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3

The problem has a few days ago been solved in QGIS master. I have prepared a patch for QGIS 2.10 but I hope that the QGIS developers will backport it. Since only Python changes are involved, an existing installation can now be easily fixed without having to reinstall everything.


2

As stated in your comment, the upgrade to GRASS GIS 7 helped - a lot has been invested to simplify the usage (more to come!). Be sure to consider for raster data the computational region, however, this is easily done via right mouse button in the map layer manager. Note that you can create a GRASS GIS location directly from the data set: ...


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According to the docs thinning is for line features. Remember to select "area" as the feature type in r.to.vect.


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I faced the same problem just recently. And I've found a way of getting a better path. In my case, I was trying to visualise the effect of having the Panama and Suez canals. My suggestion isn't going to help you find the exact distance, however - but it will trace a more realistic minimum cost path which should be closer in length to the real optimum. ...


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GRASS GIS provides the v.net.iso module which is equivalent to the trade area in ArcGIS. See the documentation and examples based on distance and travel time: http://grass.osgeo.org/grass70/manuals/v.net.iso.html


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There seems to be some trouble with GRASS 6/7 support as a plugin and in processing: http://lists.osgeo.org/pipermail/qgis-developer/2015-July/038601.html http://lists.osgeo.org/pipermail/qgis-user/2015-August/033174.html I guess you have to downgrade and follow the mailing lists for any progress.


1

Try r.out.gdal. First, at the layer properties, you can see the raster data type of the original raster. Afterward, at the Modules List of next image, you have the parameters used by me for exporting the raster as *.tif. At the next image you can see that the process was successfully finished. The resulting raster (it was as I expected; without the ...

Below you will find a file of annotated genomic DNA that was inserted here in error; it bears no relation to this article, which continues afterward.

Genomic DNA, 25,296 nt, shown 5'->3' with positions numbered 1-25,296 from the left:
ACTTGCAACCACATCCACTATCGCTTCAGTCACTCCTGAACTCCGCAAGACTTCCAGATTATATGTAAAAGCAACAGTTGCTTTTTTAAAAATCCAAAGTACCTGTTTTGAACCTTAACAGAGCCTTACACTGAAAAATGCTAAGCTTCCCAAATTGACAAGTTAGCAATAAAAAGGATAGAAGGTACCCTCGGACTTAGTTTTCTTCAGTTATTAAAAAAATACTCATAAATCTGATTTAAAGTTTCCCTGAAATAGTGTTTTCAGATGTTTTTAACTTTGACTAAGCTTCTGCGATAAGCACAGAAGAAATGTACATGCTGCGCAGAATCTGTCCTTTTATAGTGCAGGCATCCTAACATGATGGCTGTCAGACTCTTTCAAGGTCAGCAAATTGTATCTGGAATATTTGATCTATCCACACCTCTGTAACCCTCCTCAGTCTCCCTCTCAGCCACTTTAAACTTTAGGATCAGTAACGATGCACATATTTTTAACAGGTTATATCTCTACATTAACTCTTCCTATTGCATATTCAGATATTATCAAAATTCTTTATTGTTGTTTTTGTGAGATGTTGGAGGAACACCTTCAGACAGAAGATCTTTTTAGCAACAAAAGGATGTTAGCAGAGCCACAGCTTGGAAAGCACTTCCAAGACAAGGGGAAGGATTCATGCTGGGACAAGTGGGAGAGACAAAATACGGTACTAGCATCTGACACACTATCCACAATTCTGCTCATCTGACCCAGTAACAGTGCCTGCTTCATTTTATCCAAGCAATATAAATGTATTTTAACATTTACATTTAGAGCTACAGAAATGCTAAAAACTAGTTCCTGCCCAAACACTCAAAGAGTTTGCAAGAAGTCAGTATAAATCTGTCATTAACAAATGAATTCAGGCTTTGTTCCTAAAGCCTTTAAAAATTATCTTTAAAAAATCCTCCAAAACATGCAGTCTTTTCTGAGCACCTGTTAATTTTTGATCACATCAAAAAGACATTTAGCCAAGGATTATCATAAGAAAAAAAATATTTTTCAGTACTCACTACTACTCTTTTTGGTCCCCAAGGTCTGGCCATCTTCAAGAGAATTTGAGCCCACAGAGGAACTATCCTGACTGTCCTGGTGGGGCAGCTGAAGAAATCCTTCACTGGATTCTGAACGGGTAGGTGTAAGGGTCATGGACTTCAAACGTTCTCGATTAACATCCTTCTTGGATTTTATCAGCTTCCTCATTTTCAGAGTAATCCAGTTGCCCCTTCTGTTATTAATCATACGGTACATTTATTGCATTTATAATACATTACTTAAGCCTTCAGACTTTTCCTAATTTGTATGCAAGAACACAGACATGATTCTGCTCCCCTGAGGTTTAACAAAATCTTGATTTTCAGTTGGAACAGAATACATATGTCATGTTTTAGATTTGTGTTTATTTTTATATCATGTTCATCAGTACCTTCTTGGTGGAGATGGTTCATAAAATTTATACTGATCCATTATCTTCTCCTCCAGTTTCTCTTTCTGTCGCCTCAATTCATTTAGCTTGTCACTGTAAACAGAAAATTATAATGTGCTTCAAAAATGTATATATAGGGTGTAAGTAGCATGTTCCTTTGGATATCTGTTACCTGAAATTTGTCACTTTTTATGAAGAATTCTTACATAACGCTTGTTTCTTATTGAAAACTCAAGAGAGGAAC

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The question is essentially a dupe of http://gis.stackexchange.com/a/150497/687 In short: the upgrade development to GRASS GIS 7 is work in progress and will be shipped (to my knowledge) with QGIS 2.12.


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To install the lastest stable QGIS and GRASS 6 I use: sudo apt-get install python-software-properties sudo add-apt-repository 'deb http://qgis.org/debian trusty main' gpg --keyserver keyserver.ubuntu.com --recv DD45F6C3 gpg --export --armor DD45F6C3 | sudo apt-key add - sudo apt-get update sudo apt-get install qgis python-qgis qgis-plugin-grass grass-gui ...


1

I don't know any way of doing this without writing custom code.. this is a use case I've come across in the past, but there doesn't seem to be an easy way to do it. I'd be delighted if someone points out an easier/quicker solution! There are several good stats based plugins, but they're for vector layers. Zonal Statistics is good for finding summary stats ...


1

Yes and you can automate this process with python grass.script or bash script (bat script in Windows). I test it in my system and the individual commands are (for my line vector named route and raster dem named utah_demUTM2): v.to.rast input=route value=1 output=route_raster r.thin input=route_raster output=route_raster_thin r.mapcalc ...


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Open "QGIS Browser 2.10.1 with GRASS 6.4.4". Find the vector or raster layer in the "header window". Click on the layer and drag it over to your QGIS "Layers Box".


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I imported my raster file to PostGIS and I used this function to make vectorization of my raster. I used this query SELECT (ST_DumpAsPolygons(rast)).geom,(ST_DumpAsPolygons(rast)).val from my_raster



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